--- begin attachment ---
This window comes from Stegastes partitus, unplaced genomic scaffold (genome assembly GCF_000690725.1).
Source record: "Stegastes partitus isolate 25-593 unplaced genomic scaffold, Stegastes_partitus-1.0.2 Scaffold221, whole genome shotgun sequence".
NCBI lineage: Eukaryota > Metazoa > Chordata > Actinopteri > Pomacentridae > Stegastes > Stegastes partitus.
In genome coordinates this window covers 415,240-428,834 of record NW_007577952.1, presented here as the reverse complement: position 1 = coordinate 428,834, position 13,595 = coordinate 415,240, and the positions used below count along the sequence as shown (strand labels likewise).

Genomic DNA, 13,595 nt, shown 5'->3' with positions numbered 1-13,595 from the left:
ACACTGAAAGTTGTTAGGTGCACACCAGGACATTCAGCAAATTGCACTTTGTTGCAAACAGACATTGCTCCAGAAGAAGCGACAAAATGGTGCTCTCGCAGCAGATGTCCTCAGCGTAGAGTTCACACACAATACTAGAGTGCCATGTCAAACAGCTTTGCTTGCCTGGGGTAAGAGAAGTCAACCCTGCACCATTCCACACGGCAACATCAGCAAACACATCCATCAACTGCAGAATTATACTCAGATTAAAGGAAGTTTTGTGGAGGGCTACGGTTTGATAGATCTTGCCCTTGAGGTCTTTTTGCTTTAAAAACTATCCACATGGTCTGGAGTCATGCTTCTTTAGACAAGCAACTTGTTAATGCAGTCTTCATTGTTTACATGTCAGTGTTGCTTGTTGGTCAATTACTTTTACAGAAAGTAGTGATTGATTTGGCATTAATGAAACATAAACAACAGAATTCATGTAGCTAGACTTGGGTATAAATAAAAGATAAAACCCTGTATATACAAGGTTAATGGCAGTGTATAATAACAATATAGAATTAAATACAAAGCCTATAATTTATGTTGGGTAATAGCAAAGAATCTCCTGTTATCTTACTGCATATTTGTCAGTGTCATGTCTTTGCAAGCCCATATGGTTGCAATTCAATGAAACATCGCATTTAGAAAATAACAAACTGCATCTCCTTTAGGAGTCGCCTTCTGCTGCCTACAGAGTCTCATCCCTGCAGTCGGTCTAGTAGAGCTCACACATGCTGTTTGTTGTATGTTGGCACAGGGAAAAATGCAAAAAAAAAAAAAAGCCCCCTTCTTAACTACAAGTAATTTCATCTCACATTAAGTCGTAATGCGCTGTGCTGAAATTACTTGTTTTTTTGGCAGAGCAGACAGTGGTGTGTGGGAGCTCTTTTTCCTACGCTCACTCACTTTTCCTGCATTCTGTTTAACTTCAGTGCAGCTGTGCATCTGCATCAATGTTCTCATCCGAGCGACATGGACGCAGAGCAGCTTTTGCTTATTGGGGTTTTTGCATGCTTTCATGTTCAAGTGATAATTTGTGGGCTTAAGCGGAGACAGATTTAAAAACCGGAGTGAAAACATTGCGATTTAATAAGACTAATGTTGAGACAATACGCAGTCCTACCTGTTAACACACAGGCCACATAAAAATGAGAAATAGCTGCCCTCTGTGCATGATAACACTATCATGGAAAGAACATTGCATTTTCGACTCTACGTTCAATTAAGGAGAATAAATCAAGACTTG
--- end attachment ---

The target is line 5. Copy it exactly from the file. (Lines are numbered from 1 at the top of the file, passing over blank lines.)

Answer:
Genomic DNA, 13,595 nt, shown 5'->3' with positions numbered 1-13,595 from the left: